Two Lawsuits Could Shape Future of Recreational Marijuana, Building Heights
Two lawsuits against the city of Traverse City could have a material impact on the future of recreational marijuana and the height allowances for new buildings in the city. The ticker includes the latest updates on both cases, including recent rulings that could pave the way for the city to finally grant permits for recreational marijuana retail stores and potential development implications from a civil lawsuit against the city the way it could measure building heights.
Traverse City commissioners could soon vote to pass new rules regulating recreational marijuana retail stores that will allow such stores to finally work in Traverse City. The city had previously been prevented by the court from enacting any form of regulation on adult use, thanks to a pending lawsuit by multiple pharmacies over the first recreational marijuana plan drawn up by commissioners last year. That plan would have allowed four adult pharmacies to operate within city limits – a rule medical pharmacies argued would have ruined those who weren’t lucky enough to get one of the four recreational licenses.
Judge Thomas Power recently sided with the city on part of the lawsuit, saying the city had the right to limit the number of recreational permits it issued (pharmacies have announced they will appeal this decision). At another hearing on Monday, Power clarified that the rating section the city wanted to use to rate applications must be removed. The judge previously stated that some of the rating metrics the city wanted to use were exaggerated and had nothing to do with compliance with state law.
Mayor Pro Tem Amy Shamroe sits on an ad hoc committee of city commissioners who have been working on a new regulatory language and says the group is designing a new evaluation section that reflects feedback from Power.
“The impression was that some of our potential points were going too far and that was heard loud and clear,” says Shamroe. She notes that state law requires recreational permits to be distributed on a competitive basis, so some sort of rating rubric or metric is required, but says the committee has noted the sections that power has objected to and is in the process of doing so will be reflected in the new rubric. The ad hoc decision still determines how many retail permits should be allowed under the regulation, but Shamroe says it will likely be more than four: some committee members like 8-10 while others prefer a range of 15-16, says Shamroe.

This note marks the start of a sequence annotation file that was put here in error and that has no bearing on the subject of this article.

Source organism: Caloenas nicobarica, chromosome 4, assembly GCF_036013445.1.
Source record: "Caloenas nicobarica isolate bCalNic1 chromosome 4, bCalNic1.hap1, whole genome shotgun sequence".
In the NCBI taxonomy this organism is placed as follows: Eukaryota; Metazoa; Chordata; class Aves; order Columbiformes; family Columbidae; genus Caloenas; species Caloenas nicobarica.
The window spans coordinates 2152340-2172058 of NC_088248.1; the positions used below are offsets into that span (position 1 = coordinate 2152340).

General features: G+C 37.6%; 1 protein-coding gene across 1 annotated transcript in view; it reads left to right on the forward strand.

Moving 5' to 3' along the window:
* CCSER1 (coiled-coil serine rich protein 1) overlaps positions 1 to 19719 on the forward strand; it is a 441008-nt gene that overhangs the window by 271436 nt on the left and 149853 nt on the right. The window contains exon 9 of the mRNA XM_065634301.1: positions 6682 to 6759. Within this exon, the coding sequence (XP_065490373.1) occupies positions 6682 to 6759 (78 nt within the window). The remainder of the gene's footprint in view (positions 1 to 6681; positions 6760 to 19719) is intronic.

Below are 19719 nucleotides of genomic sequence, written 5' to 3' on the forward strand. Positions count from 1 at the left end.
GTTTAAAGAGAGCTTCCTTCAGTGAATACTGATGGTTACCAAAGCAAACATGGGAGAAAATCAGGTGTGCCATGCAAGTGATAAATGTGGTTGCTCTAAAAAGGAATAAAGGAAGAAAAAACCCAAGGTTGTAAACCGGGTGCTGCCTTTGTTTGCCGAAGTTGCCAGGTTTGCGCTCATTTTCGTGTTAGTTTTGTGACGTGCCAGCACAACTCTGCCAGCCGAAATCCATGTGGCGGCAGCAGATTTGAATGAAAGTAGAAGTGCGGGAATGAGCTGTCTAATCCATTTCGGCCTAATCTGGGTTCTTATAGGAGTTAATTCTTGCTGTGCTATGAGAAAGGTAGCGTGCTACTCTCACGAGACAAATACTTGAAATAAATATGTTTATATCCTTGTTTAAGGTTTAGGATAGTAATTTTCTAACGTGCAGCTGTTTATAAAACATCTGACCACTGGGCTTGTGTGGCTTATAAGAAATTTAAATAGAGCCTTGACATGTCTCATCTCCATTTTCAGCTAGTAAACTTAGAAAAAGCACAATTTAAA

One final consideration is where to do business. The ad hoc committee is considering using overlay districts – or a special type of building district that is superimposed on top of other building districts – to determine where in the city recreational businesses can be operated. Shamroe Notes stores must be located at least 300 meters from schools and meet other state and federal requirements, which can be a limiting factor in some areas. However, any existing medical pharmacies that “currently operate legally in the city” are located in areas that would also allow recreational shops, Shamroe says, allowing these locations to make recreational sales if owners get permission. The ad hoc committee hopes the proposed regulation can be submitted to city commissioners for approval before the November 2nd elections, which are expected to generate significant board sales. However, Shamroe says her top priority is to make sure the city has the “best quality product” in their ordinance and does not meet an artificial deadline imposed by the elections.
In another lawsuit against the city, the citizen group Save Our Downtown questions the dimensioning of the building height for new developments. Proposal 3, an amendment to the statutes passed in 2016, prohibits the construction of buildings over 18 meters in Traverse City without voter approval. Save Our Downtown believes a handful of new projects, including the new 4Front Credit Union headquarters on West Front Street and a proposed mixed-use development called The Godfrey on Hall Street (pictured), have been unfairly approved by the city because they have architectural features that go over 60 feet.
The city claims that building height was always measured the same – from the slope to the roof terrace – and that the formula never included parapets, towers, clock towers, or any other mechanical or architectural features. When the city passed an implementing directive for Proposal 3 in 2017, it stipulated that some architectural features on buildings could be more than 18 meters long and would not trigger a public vote. However, Save Our Downtown attorney Jay Zelenock argued in a recent Power hearing that it was “totally inconsistent” with the City Charter for any part of the building to go taller than 18 meters without a public vote. The “plain language” of Proposal 3 should be used to mean that the whole structure must stay below that threshold to avoid voting, Zelenock said.